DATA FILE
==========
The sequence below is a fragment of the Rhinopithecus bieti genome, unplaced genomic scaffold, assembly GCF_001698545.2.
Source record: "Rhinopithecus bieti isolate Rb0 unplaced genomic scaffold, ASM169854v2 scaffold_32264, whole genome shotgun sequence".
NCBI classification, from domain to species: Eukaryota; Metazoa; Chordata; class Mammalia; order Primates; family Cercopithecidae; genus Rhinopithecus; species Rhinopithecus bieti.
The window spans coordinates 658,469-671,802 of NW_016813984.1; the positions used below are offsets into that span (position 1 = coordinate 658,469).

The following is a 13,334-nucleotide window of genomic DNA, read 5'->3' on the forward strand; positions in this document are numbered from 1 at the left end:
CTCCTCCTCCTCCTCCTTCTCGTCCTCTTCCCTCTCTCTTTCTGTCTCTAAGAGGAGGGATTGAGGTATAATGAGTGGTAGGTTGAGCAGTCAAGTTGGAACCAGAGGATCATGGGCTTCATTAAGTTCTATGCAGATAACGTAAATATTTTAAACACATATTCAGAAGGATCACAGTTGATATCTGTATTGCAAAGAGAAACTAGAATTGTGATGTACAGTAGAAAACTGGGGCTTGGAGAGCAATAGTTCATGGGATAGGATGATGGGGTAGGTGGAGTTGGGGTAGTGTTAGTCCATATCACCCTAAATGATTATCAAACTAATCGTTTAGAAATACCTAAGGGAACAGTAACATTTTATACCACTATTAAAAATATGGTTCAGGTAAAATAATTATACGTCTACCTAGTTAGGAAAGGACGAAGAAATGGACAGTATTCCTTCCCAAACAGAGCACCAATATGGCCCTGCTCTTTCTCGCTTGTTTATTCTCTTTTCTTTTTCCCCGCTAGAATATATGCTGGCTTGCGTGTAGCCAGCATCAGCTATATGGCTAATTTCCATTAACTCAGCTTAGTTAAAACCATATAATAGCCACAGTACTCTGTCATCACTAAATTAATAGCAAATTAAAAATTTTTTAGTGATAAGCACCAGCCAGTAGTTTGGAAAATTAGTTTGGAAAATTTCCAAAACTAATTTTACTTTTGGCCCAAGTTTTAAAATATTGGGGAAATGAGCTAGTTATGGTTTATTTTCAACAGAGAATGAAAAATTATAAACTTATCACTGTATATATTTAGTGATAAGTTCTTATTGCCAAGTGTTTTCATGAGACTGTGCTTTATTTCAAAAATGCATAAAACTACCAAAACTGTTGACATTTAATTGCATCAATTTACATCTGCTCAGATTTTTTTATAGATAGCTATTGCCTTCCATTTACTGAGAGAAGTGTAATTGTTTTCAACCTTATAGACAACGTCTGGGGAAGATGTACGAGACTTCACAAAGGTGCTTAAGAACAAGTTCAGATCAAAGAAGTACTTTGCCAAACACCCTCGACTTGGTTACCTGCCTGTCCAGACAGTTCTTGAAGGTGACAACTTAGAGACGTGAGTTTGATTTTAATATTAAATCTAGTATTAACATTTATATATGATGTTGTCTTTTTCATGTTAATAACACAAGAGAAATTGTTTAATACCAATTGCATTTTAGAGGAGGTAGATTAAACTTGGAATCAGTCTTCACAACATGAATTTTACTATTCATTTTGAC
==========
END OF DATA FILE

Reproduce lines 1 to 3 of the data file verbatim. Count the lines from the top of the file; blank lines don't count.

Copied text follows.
The sequence below is a fragment of the Rhinopithecus bieti genome, unplaced genomic scaffold, assembly GCF_001698545.2.
Source record: "Rhinopithecus bieti isolate Rb0 unplaced genomic scaffold, ASM169854v2 scaffold_32264, whole genome shotgun sequence".
NCBI classification, from domain to species: Eukaryota; Metazoa; Chordata; class Mammalia; order Primates; family Cercopithecidae; genus Rhinopithecus; species Rhinopithecus bieti.